A word cloud of this blog post in the shape of a coffee cup on a saucer

Check out other reading recommendations from 2017 (and you can always look at all of my books that I've read on GoodReads):

BOOKS

  • An Introduction to Qualitative Research: Learning in the Field by Gretchen Rossman
  • On Tyranny: Twenty Lessons from the Twentieth Century by Timothy Snyder
  • Making Gumbo in the University bu Rupert W. Nacoste

AUDIOBOOKS

  • Horrorstör by Grady Hendrix
  • Notes of a Native Son by James Baldwin
  • Thrawn by Timothy Zahn
  • Printer's Error: Irreverent Stories from Book History by JP & Rebecca Romney
  • Certain Dark Things: Stories by M. J. Pack
  • The Collapsing Empire (The Interdependency #1) by John Scalzi,
  • The Willpower Instinct: How Self-Control Works, Why It Matters, and What You Can Do to Get More of It by Kelly McGonigal
  • Payoff: The Hidden Logic That Shapes Our Motivations by Dan Ariely
  • The Art of Thinking Clearly by Rolf Dobelli 
  • The Chessboard and the Web: Strategies of Connection in a Networked World by Anne-Marie Slaughter
  • Finding Gobi (Main edition): The true story of a little dog and an incredible journey by Dion Leonard
  • House of Names by Colm Tóibín

GRAPHIC NOVELS

  • Briggs Land Vol. 1: State of Grace (Briggs Land, #1) by Brian Wood
  • The Silence of Our Friends by Mark Long

What about you reader?  What book recommendations do you have for me?

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By Any Other Nerd Blog by Lance Eaton is licensed under a Creative Commons Attribution-ShareAlike 3.0 Unported License.

Review: March

March March by John Lewis
My rating: 5 of 5 stars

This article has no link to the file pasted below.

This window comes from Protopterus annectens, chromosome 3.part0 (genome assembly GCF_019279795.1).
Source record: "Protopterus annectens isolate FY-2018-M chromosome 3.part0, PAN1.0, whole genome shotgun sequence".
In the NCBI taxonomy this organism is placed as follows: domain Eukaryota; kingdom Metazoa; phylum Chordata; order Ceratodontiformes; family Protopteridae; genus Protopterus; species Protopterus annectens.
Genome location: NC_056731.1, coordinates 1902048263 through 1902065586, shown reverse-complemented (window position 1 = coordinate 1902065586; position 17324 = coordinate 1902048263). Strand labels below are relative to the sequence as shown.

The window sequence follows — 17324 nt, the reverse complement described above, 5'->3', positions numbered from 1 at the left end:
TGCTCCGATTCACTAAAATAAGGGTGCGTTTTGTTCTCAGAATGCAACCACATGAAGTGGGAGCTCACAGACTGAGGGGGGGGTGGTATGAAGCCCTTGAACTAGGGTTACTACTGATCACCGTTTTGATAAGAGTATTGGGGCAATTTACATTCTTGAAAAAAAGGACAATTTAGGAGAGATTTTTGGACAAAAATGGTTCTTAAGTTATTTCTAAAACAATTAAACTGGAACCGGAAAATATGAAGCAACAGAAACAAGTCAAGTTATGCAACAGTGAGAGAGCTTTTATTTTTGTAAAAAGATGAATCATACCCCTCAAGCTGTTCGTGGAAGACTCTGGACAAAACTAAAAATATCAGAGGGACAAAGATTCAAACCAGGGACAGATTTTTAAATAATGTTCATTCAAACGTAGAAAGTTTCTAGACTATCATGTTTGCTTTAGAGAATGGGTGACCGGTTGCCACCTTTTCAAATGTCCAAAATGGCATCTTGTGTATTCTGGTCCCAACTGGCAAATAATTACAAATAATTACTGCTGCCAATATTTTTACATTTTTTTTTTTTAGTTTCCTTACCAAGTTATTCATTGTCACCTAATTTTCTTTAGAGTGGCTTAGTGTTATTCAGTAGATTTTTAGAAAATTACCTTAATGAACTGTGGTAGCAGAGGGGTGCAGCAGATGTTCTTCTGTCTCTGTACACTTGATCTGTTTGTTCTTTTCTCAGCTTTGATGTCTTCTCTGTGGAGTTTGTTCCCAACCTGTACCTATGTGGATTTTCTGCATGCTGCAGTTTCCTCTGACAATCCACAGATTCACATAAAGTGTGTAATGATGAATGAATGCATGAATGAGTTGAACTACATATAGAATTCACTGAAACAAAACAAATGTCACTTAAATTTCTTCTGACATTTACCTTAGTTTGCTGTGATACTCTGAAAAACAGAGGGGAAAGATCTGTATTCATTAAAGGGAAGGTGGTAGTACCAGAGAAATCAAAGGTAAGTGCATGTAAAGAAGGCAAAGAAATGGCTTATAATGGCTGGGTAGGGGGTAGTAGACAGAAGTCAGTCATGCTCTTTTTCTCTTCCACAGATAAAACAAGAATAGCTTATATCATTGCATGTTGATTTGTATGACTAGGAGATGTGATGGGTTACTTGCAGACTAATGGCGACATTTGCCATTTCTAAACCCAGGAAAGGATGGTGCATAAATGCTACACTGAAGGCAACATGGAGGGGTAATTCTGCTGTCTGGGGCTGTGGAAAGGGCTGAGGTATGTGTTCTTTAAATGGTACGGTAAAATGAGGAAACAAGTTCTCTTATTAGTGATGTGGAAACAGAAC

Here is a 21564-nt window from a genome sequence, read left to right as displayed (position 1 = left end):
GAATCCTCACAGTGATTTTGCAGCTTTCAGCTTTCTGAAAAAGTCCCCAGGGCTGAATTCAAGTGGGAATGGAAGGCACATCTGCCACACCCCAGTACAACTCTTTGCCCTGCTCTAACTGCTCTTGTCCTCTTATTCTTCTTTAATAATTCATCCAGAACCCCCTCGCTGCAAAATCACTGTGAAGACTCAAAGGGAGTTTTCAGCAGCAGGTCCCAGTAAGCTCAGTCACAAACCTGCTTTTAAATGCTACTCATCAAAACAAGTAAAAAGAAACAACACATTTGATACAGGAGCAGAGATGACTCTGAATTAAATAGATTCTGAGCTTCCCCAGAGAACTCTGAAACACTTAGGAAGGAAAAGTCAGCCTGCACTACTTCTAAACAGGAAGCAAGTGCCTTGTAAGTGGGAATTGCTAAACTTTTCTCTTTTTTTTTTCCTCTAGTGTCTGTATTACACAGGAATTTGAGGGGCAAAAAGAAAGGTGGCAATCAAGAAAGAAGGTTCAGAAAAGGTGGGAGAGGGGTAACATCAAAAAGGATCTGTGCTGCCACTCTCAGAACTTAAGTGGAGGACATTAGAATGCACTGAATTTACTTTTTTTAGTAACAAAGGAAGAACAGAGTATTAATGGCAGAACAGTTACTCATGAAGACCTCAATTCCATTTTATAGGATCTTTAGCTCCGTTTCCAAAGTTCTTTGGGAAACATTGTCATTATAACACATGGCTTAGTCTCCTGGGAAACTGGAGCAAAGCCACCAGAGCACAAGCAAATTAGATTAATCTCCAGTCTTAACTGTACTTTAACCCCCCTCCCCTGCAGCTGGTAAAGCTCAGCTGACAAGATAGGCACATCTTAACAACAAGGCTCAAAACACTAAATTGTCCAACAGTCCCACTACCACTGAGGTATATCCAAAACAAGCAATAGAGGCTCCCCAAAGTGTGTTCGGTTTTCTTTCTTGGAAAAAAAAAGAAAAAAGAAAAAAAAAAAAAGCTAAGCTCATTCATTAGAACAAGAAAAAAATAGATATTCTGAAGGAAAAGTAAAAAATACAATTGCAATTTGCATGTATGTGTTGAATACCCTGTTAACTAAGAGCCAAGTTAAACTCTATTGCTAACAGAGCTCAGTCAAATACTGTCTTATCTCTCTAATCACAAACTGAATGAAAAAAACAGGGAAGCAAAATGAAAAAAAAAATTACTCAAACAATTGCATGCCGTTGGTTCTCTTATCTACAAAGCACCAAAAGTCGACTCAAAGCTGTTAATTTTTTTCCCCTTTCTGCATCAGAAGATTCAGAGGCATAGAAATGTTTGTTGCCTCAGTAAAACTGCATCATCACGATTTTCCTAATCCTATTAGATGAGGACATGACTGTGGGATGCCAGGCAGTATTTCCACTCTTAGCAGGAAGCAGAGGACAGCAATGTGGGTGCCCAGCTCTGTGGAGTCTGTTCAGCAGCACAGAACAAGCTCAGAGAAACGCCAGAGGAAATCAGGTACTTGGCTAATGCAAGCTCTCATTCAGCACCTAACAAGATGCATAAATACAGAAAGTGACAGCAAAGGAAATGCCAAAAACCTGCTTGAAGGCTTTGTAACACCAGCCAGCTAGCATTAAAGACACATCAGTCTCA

These three graphic novels capture John Lewis's first-hand account as an activist in the Civil Rights Movement of the 1960s. From his upbringing in Troy, Alabama to his entrance into college and earliest political experiences, the story provides his bird's eye view and experience in striving for a nonviolent revolution in the face of overwhelming white supremacy, oppression, and violence. His experience in the 1960s is paralleled with the inauguration in 2009 of President Barak Obama, providing a beacon to the harsh and vitriolic culture to which both Lewis and Obama (and for that matter all African Americans) were (and continue to be) subjected to. Through the three volumes, Lewis touches upon the leadership of the Civil Rights Movements, the different factions, and the challenges of trying to find the best courses of action to take. The book is both a history and a primer on attempting to change a racist culture that is worth reading for those interested in autobiographies, history, African-American studies, and organizational and cultural change. It would be fascinating to see a volume 4 that parallel's Lewis's experiences with the cultural backlash of the 1970s & 1980s that goes hand-in-hand with the inauguration of Trump.

View all my reviews


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My Current Bookshelf - April 2017

April is a busy month but despite that, I managed to keep my reading going and even finished three physical books.  


Demystifying Dissertation Writing: A Streamlined Process from Choice of Topic to Final Text by Peg Boyle Single


Book Cover - Peg Boyle Single - Demystifying Dissertations
Obviously, there's a particular audience for this type of book (doctoral students), but it is a solid book with some clear and direct tools to use in order to prepare for the path down the dissertation.  I strongly recommend it for students who are about to enter a doctoral program as though I am still finding it helpful, I think having it (and following its recommendations) from the start, I would be in a much better place.  I appreciated how Single's method moves you from ideas to a focus statement to an outline to detailed outline to mini-papers to full-blown work.  Beyond the structural approaches and considerations, Single also drops different hints and hacks that can be helpful for the doctoral student (such as putting a "To-Do" list at the top of any dissertation document to work through what needs to get done).  Like many other books, she iterates the fact that it's essential to create a writing habit that doesn't consist of trying to find the large-chunks of time.  Now, if we can have a book on how to perfect that that works well, I think I'll be all set!